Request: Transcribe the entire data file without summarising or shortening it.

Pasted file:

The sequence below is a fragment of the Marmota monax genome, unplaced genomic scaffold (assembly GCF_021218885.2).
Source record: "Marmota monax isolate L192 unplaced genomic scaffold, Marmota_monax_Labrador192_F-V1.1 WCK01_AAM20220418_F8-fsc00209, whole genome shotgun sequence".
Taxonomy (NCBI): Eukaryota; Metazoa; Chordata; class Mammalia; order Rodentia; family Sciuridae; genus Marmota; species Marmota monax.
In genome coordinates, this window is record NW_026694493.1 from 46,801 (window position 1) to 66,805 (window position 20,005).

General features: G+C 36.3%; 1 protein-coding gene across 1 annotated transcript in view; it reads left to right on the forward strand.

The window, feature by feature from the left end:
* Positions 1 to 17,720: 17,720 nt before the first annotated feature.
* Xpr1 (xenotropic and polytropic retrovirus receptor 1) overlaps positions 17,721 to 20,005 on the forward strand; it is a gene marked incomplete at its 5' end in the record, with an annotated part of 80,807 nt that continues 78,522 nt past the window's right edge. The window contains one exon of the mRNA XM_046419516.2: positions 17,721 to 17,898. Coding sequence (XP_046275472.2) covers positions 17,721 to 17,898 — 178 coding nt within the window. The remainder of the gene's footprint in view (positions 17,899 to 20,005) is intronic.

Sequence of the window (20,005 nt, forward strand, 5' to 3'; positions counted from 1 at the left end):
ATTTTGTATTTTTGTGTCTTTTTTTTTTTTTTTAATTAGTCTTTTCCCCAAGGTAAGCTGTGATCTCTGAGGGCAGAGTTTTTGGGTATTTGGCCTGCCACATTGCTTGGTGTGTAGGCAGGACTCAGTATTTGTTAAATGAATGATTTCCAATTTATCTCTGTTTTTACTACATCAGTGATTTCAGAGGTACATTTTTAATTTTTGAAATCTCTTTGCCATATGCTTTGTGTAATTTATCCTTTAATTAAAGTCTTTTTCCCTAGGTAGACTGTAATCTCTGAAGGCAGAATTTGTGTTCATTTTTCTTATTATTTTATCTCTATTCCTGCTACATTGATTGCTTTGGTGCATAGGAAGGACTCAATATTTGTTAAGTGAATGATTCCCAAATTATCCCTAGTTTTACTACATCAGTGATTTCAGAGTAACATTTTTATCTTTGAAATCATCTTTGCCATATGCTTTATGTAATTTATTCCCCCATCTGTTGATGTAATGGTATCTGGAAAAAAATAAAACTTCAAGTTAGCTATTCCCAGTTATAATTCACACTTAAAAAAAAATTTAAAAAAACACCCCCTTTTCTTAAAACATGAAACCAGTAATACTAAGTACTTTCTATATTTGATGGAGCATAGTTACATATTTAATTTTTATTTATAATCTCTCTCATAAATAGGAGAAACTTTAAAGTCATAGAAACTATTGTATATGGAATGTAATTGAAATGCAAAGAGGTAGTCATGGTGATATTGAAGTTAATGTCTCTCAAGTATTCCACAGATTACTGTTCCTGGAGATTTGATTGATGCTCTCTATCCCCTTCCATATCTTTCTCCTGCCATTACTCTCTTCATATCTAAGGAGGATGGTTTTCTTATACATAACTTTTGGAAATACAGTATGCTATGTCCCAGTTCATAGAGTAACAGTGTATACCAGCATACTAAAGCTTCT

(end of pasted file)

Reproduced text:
The sequence below is a fragment of the Marmota monax genome, unplaced genomic scaffold (assembly GCF_021218885.2).
Source record: "Marmota monax isolate L192 unplaced genomic scaffold, Marmota_monax_Labrador192_F-V1.1 WCK01_AAM20220418_F8-fsc00209, whole genome shotgun sequence".
Taxonomy (NCBI): Eukaryota; Metazoa; Chordata; class Mammalia; order Rodentia; family Sciuridae; genus Marmota; species Marmota monax.
In genome coordinates, this window is record NW_026694493.1 from 46,801 (window position 1) to 66,805 (window position 20,005).

General features: G+C 36.3%; 1 protein-coding gene across 1 annotated transcript in view; it reads left to right on the forward strand.

The window, feature by feature from the left end:
* Positions 1 to 17,720: 17,720 nt before the first annotated feature.
* Xpr1 (xenotropic and polytropic retrovirus receptor 1) overlaps positions 17,721 to 20,005 on the forward strand; it is a gene marked incomplete at its 5' end in the record, with an annotated part of 80,807 nt that continues 78,522 nt past the window's right edge. The window contains one exon of the mRNA XM_046419516.2: positions 17,721 to 17,898. Coding sequence (XP_046275472.2) covers positions 17,721 to 17,898 — 178 coding nt within the window. The remainder of the gene's footprint in view (positions 17,899 to 20,005) is intronic.

Sequence of the window (20,005 nt, forward strand, 5' to 3'; positions counted from 1 at the left end):
ATTTTGTATTTTTGTGTCTTTTTTTTTTTTTTTAATTAGTCTTTTCCCCAAGGTAAGCTGTGATCTCTGAGGGCAGAGTTTTTGGGTATTTGGCCTGCCACATTGCTTGGTGTGTAGGCAGGACTCAGTATTTGTTAAATGAATGATTTCCAATTTATCTCTGTTTTTACTACATCAGTGATTTCAGAGGTACATTTTTAATTTTTGAAATCTCTTTGCCATATGCTTTGTGTAATTTATCCTTTAATTAAAGTCTTTTTCCCTAGGTAGACTGTAATCTCTGAAGGCAGAATTTGTGTTCATTTTTCTTATTATTTTATCTCTATTCCTGCTACATTGATTGCTTTGGTGCATAGGAAGGACTCAATATTTGTTAAGTGAATGATTCCCAAATTATCCCTAGTTTTACTACATCAGTGATTTCAGAGTAACATTTTTATCTTTGAAATCATCTTTGCCATATGCTTTATGTAATTTATTCCCCCATCTGTTGATGTAATGGTATCTGGAAAAAAATAAAACTTCAAGTTAGCTATTCCCAGTTATAATTCACACTTAAAAAAAAATTTAAAAAAACACCCCCTTTTCTTAAAACATGAAACCAGTAATACTAAGTACTTTCTATATTTGATGGAGCATAGTTACATATTTAATTTTTATTTATAATCTCTCTCATAAATAGGAGAAACTTTAAAGTCATAGAAACTATTGTATATGGAATGTAATTGAAATGCAAAGAGGTAGTCATGGTGATATTGAAGTTAATGTCTCTCAAGTATTCCACAGATTACTGTTCCTGGAGATTTGATTGATGCTCTCTATCCCCTTCCATATCTTTCTCCTGCCATTACTCTCTTCATATCTAAGGAGGATGGTTTTCTTATACATAACTTTTGGAAATACAGTATGCTATGTCCCAGTTCATAGAGTAACAGTGTATACCAGCATACTAAAGCTTCT